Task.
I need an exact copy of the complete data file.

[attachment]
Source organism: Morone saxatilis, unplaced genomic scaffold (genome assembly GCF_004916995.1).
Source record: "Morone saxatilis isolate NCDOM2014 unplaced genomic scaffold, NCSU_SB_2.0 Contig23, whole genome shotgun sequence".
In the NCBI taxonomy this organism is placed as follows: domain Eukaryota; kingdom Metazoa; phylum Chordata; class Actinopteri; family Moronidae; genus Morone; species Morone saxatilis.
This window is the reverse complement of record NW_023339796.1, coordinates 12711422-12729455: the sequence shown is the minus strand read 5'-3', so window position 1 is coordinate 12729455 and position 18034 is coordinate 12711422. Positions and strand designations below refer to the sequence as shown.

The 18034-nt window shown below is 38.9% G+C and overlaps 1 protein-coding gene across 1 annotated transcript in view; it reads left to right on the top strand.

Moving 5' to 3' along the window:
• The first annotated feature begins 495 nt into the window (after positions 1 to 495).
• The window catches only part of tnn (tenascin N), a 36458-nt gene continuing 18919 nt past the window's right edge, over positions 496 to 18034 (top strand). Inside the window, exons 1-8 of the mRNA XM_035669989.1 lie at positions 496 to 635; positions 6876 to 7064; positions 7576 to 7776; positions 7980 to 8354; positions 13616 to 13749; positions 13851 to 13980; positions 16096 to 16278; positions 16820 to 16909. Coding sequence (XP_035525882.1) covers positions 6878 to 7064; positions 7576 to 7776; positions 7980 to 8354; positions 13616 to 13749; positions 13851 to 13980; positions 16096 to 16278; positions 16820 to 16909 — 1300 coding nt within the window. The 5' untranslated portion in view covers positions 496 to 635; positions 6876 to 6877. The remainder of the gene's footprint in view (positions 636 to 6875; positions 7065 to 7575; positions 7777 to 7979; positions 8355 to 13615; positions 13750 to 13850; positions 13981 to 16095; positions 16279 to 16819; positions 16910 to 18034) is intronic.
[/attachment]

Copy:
Source organism: Morone saxatilis, unplaced genomic scaffold (genome assembly GCF_004916995.1).
Source record: "Morone saxatilis isolate NCDOM2014 unplaced genomic scaffold, NCSU_SB_2.0 Contig23, whole genome shotgun sequence".
In the NCBI taxonomy this organism is placed as follows: domain Eukaryota; kingdom Metazoa; phylum Chordata; class Actinopteri; family Moronidae; genus Morone; species Morone saxatilis.
This window is the reverse complement of record NW_023339796.1, coordinates 12711422-12729455: the sequence shown is the minus strand read 5'-3', so window position 1 is coordinate 12729455 and position 18034 is coordinate 12711422. Positions and strand designations below refer to the sequence as shown.

The 18034-nt window shown below is 38.9% G+C and overlaps 1 protein-coding gene across 1 annotated transcript in view; it reads left to right on the top strand.

Moving 5' to 3' along the window:
• The first annotated feature begins 495 nt into the window (after positions 1 to 495).
• The window catches only part of tnn (tenascin N), a 36458-nt gene continuing 18919 nt past the window's right edge, over positions 496 to 18034 (top strand). Inside the window, exons 1-8 of the mRNA XM_035669989.1 lie at positions 496 to 635; positions 6876 to 7064; positions 7576 to 7776; positions 7980 to 8354; positions 13616 to 13749; positions 13851 to 13980; positions 16096 to 16278; positions 16820 to 16909. Coding sequence (XP_035525882.1) covers positions 6878 to 7064; positions 7576 to 7776; positions 7980 to 8354; positions 13616 to 13749; positions 13851 to 13980; positions 16096 to 16278; positions 16820 to 16909 — 1300 coding nt within the window. The 5' untranslated portion in view covers positions 496 to 635; positions 6876 to 6877. The remainder of the gene's footprint in view (positions 636 to 6875; positions 7065 to 7575; positions 7777 to 7979; positions 8355 to 13615; positions 13750 to 13850; positions 13981 to 16095; positions 16279 to 16819; positions 16910 to 18034) is intronic.